Did Toronto’s roots music scene measure up to the hype and grandeur of the folk music revival currently happening in the Big Apple? The historic Yorkville district in Toronto (once the counter-cultural centre of free thinking and folk music) gave rise to establishments such as the famed Riverboat and The Purple Onion Coffee House. These venues vanished by the mid-1970s but not without leaving us the music of Ian and Sylvia Tyson, Joni Mitchell, Gordon Lightfoot and countless others. Many of these same artists would leave for Greenwich Village to perform at equivalent venues such as The Gaslight or The Bitter End. Surely this would give us Torontonians enough folk music street-cred to make a plausible case that we hold the crown for the best live roots music city anywhere? It wasn’t until our night was over that I realized just how rich in roots music our fine city is.
First Stop: The Local
We started our Thursday night at The Local (396 Roncesvalles Avenue), a little pub in the newly gentrified area of Dundas and Roncesvalles. Originally a Polish community, it now hosts some of the coolest little music venues in the city. We affixed our gaze to the tiny stage as a band called The Boxcar Boys (a Dixieland Jazz / Klezmer / New Orleans party band) proceeded to erupt in a cacophony of beautiful sounds. Rachel leaned in and said “I feel like we’re in a Woody Allen movie!”
Next Stop: The Cameron House
We stopped at The Cameron House (408 Queen Street West) for the early show and were pleasantly surprised to see Devon Cuddy performing a killer set of original music with his crack band. He was savagely pounding the ivories as he belted out songs from his arsenal which channelled early Randy Newman and later period Ray Charles. It was a pleasant surprise. It was a night made even better by meeting his father Jim Cuddy (of Blue Rodeo fame) and discussing his son’s obvious talents. We snapped a few pictures of the bohemian artistry that adorned the walls. I shared with Rachel the story of recording my third album here back in 2000 with a group of incredible musicians called The Cameron Family Singers.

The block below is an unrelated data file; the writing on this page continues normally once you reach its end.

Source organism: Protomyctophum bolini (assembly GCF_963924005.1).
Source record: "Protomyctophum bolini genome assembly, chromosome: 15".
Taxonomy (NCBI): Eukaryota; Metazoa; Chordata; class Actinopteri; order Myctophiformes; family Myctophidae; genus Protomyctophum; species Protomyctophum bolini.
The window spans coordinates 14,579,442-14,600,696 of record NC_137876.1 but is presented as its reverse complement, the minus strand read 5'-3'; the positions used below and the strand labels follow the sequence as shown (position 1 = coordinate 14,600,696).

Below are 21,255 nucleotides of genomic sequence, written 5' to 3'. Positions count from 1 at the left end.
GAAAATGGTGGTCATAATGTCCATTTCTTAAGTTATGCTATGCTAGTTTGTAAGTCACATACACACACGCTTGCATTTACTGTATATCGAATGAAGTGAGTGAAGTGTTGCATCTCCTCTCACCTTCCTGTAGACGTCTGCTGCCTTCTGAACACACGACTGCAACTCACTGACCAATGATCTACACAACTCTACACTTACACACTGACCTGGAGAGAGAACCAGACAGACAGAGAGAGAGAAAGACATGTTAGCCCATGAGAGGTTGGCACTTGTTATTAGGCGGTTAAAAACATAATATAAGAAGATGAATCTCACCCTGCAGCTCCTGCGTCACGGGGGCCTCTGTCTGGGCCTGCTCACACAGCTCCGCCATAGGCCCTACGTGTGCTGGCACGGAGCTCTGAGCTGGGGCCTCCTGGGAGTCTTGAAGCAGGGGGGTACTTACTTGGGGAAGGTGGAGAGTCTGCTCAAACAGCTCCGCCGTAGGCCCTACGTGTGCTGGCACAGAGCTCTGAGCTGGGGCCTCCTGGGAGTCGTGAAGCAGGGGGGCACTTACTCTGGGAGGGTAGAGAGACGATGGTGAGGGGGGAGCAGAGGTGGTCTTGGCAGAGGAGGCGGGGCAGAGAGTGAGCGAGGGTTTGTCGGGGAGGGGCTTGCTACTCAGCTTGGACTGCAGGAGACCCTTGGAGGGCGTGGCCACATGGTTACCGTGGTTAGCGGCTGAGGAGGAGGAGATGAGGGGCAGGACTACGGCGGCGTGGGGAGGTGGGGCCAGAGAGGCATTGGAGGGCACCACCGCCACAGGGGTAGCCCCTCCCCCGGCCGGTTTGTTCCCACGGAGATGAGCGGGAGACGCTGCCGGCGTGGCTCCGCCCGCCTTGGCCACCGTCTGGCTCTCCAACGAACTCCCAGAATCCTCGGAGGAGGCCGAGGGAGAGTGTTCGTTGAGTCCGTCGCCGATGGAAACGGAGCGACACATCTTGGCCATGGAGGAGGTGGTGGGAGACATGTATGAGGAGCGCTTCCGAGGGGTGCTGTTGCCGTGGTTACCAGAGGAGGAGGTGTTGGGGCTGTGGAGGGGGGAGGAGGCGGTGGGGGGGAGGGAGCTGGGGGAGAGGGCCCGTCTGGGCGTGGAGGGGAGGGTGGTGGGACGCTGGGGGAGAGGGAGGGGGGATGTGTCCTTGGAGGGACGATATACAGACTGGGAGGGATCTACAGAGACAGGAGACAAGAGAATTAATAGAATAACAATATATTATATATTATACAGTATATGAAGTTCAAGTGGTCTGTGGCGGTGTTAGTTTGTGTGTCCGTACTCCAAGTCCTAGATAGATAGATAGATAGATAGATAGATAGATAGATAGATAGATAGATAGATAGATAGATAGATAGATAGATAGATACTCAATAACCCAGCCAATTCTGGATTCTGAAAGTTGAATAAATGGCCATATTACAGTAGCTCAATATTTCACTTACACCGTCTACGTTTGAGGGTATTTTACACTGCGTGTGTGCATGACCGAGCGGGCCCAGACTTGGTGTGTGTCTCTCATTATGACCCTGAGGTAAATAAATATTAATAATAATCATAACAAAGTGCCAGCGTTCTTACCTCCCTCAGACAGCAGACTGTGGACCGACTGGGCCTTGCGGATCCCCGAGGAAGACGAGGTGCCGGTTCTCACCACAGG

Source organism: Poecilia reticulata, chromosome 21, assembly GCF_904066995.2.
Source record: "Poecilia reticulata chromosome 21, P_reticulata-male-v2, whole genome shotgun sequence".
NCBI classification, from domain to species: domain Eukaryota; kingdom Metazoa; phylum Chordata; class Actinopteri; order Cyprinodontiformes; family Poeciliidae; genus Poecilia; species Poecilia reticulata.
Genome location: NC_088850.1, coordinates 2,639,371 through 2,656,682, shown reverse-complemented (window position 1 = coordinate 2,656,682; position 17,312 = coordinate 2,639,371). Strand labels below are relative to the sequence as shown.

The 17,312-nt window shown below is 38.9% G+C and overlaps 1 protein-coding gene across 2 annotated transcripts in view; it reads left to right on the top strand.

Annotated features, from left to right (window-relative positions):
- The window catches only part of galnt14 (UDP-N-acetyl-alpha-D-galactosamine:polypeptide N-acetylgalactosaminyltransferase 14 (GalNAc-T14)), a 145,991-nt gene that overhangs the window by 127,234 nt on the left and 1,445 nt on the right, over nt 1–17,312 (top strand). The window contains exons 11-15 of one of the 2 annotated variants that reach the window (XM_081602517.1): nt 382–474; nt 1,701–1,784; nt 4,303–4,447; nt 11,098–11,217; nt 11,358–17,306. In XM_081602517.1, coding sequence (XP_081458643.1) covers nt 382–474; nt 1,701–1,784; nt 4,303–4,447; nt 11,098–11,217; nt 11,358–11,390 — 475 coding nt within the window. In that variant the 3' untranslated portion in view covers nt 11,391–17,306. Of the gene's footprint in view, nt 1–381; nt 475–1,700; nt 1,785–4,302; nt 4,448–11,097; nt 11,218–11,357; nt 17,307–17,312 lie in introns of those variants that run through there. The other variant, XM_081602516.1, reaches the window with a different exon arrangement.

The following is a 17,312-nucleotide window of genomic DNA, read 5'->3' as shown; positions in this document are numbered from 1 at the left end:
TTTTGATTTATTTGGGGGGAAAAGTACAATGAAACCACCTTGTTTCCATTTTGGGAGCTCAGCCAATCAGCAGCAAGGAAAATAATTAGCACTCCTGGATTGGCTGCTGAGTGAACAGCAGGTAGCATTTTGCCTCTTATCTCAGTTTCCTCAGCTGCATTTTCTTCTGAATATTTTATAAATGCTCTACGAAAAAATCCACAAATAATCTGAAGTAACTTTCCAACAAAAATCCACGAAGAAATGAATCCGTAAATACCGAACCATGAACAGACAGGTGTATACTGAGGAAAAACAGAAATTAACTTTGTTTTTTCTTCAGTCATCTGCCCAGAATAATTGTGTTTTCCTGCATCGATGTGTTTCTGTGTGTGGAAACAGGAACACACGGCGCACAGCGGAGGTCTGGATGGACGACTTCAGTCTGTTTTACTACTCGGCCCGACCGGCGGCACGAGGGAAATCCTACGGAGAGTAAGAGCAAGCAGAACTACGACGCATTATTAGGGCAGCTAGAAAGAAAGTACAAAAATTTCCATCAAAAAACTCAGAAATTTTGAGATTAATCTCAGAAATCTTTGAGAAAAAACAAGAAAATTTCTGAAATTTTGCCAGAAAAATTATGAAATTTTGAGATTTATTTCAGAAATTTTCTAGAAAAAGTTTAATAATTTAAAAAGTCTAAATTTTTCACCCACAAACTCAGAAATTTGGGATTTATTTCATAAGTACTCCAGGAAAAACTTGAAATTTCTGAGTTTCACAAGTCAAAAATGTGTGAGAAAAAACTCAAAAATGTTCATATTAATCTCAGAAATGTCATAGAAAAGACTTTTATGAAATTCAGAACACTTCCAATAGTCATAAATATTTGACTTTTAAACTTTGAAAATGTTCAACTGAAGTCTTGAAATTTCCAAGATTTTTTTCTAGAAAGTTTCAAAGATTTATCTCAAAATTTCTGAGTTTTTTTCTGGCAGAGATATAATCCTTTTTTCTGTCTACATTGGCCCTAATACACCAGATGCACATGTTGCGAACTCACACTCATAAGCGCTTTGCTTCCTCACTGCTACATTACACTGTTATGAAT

Next Stop: The Painted Lady
I received a text from my publicist reminding me that he was hosting a special evening of roots music at this amazing little venue called The Painted Lady (218 Ossington Avenue). “Come on over mate! We have Roxanne Potvin as part of my new series: Richard Flohil’s Playhouse.”
During our walk over Rachel asked me about some of my favourite venues. “Oh there’s the Lula Lounge, The Rivoli, Hugh’s Room, The Horseshoe, Not My Dog to name a few. Just hang tight though because if we have time after the Painted Lady show, we’ll go dancing.”
The Painted Lady has a nice dark, New Orleans, burlesque vibe with a great sound system, stage and the friendliest staff anywhere in the city. We shared some bourbon and watched Roxanne blow the house down with a killer performance to close the show at 11 p.m. I whispered to Rachel “Come with me.”
We quietly left our friends as I led her kitty corner across the intersection to one my all-time favourite Toronto hangouts.
Next Stop: The Dakota Tavern
The Dakota (249 Ossington Avenue) is a place you have to know about. A Toronto gem tucked away off the beaten path. The tiny entrance leads you downstairs to an old school retro hipster tavern with a great stage and a long bar. The servers are fellow musicians and the dance floor is always packed. As we walked in, I was surprised to hear the bluegrass band “Murder Murder” filling the bar with sweet traditional sounds. I explained to Rachel the musical genre known as blood-grass and how these guys were from Sudbury, Ontario. She responded “This city amazes me. In six short hours I’ve seen world class music in a ten-block radius in four unique establishments!”
“I know, it amazes me too!” I replied.
“What now?” I asked.
“Let’s go home and watch Annie Hall.”
And so we did.
Just another Thursday night on the town in this musical mecca we call Toronto.
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